### 4.8.2 Randomized Algorithms

Iterative best improvement randomly picks one of the best neighbors of the current assignment. Randomness can also be used to escape local minima that are not global minima in two main ways:

- random restart, in which values for all variables are chosen at random. This lets the search start from a completely different part of the search space.
- random walk, in which some random steps are taken interleaved with the optimizing steps. With greedy descent, this process allows for upward steps that may enable random walk to escape a local minimum that is not a global minimum.

A random walk is a local random move, whereas a random restart is a global random move. For problems involving a large number of variables, a random restart can be quite expensive.

A mix of greedy descent with random moves is an instance of a class of
algorithms known as
**stochastic local search**.

Unfortunately, it is very difficult to visualize the search space to understand what algorithms you expect to work because there are often thousands of dimensions, each with a discrete set of values. Some of the intuitions can be gleaned from lower-dimensional problems. Consider the two one-dimensional search spaces in Figure 4.7, where we try to find the minimum value. Suppose that a neighbor is obtained by a small step, either left or right of the current position. To find the global minimum in the search space (a), we would expect the greedy descent with random restart to find the optimal value quickly. Once a random choice has found a point in the deepest valley, greedy descent quickly leads to the global minimum. One would not expect a random walk to work well in this example, because many random steps are required to exit one of the local, but not global, minima. However, for search space (b), a random restart quickly gets stuck on one of the jagged peaks and does not work very well. However, a random walk combined with greedy descent enables it to escape these local minima. One or two random steps may be enough to escape a local minimum. Thus, you would expect that a random walk would work better in this search space.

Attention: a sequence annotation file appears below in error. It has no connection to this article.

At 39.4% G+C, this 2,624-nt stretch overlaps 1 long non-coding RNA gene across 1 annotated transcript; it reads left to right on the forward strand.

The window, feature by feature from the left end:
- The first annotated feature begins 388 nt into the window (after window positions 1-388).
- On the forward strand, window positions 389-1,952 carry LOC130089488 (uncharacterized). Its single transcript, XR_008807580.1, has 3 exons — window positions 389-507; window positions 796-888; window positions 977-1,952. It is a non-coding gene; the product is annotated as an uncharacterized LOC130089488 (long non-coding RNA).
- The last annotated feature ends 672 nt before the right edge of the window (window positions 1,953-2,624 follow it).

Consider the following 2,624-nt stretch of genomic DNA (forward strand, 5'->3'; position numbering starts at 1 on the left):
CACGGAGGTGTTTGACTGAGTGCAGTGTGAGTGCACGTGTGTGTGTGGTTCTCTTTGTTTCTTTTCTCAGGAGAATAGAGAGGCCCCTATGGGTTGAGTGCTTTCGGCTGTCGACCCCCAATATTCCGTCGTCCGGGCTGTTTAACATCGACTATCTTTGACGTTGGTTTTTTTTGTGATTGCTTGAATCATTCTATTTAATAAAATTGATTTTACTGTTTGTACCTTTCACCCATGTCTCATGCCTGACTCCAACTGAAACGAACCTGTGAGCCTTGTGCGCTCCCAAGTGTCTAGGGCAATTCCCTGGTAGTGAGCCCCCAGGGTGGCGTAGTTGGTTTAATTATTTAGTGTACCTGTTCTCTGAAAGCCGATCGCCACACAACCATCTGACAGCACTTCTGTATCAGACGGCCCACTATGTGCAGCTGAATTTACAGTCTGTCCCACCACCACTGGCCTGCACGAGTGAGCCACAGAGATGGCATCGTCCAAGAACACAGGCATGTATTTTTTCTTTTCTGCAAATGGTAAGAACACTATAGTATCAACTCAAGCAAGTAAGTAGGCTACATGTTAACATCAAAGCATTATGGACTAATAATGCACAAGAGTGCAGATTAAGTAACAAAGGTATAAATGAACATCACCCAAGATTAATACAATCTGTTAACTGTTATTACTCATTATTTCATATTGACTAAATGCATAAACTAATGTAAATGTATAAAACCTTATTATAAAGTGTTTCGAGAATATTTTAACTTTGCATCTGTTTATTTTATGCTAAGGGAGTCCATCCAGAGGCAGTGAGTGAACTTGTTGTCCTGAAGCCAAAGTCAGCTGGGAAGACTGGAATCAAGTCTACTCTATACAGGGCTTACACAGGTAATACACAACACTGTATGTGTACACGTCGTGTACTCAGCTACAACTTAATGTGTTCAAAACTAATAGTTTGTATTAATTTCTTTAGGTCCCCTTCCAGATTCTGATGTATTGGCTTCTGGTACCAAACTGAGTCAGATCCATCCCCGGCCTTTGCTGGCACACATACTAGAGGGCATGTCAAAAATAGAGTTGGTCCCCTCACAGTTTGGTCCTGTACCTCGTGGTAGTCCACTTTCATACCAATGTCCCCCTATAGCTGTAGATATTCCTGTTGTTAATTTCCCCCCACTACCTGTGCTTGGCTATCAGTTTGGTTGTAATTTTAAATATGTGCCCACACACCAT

As presented, the local search has no memory. It does not remember
anything about the search as it proceeds.
A simple way to use memory to improve a local search is a
**tabu list**, which is a list of the most recently changed variable-value assignments.
The idea is, when selecting a new assignment, not to select a
variable-value pair
that is on the tabu list. This prevents cycling among a few
assignments. A tabu list is typically of a small fixed size; the size
of the tabu list is one of the parameters that can be optimized. A
tabu list of size 1 is equivalent to not allowing the same assignment
to be immediately revisited.

Algorithms can differ in how much work they require to guarantee the best improvement step. At one extreme, an algorithm can guarantee to select a new assignment that gives the best improvement out of all of the neighbors. At the other extreme, an algorithm can select a new assignment at random and reject the assignment if it makes the situation worse. The rest of this section gives some typical algorithms that differ in how much computational effort they put in to ensure that they make the best improvement. Which of these methods works best is, typically, an empirical question.